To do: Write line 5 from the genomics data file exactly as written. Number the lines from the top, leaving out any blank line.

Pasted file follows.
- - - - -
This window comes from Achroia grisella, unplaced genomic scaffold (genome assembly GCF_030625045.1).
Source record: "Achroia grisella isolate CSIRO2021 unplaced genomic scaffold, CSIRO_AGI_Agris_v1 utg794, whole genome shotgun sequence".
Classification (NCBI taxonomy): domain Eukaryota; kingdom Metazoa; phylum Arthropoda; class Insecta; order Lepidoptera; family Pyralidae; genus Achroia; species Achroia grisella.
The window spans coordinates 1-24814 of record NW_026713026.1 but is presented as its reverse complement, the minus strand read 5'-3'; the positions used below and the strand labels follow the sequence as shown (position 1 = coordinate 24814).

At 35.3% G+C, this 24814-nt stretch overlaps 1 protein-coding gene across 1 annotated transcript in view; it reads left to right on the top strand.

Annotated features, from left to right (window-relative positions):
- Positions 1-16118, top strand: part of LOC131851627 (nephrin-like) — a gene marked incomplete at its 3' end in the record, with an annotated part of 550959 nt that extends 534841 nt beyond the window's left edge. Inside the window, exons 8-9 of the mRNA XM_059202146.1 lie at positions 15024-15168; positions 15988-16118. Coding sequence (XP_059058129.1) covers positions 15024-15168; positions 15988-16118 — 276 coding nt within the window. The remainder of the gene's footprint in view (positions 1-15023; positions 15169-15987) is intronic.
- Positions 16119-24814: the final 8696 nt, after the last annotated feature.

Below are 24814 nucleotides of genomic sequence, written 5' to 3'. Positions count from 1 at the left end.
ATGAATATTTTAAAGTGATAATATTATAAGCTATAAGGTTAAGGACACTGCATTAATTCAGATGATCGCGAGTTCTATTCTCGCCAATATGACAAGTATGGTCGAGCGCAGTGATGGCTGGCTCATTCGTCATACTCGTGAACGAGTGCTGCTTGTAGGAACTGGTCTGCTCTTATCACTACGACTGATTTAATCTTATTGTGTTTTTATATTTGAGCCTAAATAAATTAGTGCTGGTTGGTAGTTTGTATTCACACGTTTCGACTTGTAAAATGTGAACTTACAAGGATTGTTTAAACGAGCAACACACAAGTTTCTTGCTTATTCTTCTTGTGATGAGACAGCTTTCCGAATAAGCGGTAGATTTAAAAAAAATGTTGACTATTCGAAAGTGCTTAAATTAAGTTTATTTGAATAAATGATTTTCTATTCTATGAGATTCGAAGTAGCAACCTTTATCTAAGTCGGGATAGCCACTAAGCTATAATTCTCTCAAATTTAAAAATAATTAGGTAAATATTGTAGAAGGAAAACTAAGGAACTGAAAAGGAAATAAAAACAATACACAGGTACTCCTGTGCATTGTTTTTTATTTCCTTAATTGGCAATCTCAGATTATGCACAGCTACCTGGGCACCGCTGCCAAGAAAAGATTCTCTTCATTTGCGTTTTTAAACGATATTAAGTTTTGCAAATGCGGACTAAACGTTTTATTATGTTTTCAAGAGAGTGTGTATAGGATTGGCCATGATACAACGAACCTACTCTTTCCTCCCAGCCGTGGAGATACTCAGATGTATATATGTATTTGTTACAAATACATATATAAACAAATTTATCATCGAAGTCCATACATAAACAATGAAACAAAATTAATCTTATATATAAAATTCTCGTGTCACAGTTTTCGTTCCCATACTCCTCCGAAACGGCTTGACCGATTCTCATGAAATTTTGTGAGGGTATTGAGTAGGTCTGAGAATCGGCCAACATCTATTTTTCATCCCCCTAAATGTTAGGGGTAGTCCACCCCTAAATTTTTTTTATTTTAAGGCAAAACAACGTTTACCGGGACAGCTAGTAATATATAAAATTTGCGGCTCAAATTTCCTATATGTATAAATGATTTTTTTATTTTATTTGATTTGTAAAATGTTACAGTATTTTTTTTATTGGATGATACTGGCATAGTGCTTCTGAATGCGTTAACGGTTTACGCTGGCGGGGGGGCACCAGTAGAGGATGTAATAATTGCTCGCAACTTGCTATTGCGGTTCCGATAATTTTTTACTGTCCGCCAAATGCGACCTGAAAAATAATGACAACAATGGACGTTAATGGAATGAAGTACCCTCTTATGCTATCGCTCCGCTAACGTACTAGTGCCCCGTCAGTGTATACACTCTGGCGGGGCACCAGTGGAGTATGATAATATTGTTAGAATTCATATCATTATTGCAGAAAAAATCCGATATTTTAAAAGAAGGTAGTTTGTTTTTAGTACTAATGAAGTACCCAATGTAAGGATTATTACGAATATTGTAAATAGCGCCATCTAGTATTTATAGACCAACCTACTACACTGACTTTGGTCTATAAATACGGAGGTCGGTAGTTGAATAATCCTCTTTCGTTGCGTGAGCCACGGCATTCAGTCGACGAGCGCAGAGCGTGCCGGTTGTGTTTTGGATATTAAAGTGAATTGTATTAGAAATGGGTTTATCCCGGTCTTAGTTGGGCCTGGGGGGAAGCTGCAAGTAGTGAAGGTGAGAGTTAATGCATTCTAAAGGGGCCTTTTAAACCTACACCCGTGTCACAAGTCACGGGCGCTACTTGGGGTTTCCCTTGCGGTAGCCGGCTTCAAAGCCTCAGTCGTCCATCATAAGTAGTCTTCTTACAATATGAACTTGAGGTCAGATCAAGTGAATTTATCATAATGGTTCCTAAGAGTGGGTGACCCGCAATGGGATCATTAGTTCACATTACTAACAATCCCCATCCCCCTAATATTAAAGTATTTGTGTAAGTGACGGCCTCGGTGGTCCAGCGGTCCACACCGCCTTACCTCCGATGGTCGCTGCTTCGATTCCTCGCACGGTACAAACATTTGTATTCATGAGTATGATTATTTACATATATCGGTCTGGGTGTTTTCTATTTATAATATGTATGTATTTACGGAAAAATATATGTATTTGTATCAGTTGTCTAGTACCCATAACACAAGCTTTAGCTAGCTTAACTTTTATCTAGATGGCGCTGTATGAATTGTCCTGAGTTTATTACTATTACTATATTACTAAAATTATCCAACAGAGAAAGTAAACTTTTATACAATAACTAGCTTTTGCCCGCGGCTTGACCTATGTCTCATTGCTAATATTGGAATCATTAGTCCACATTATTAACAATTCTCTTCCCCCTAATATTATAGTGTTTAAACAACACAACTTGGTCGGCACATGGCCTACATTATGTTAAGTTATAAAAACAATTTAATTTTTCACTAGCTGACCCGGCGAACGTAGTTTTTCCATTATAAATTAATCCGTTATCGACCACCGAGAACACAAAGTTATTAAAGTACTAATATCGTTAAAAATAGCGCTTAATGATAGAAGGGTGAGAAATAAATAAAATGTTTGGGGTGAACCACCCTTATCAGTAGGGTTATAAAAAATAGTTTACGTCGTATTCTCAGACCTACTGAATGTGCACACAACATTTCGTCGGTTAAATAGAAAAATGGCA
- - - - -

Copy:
At 35.3% G+C, this 24814-nt stretch overlaps 1 protein-coding gene across 1 annotated transcript in view; it reads left to right on the top strand.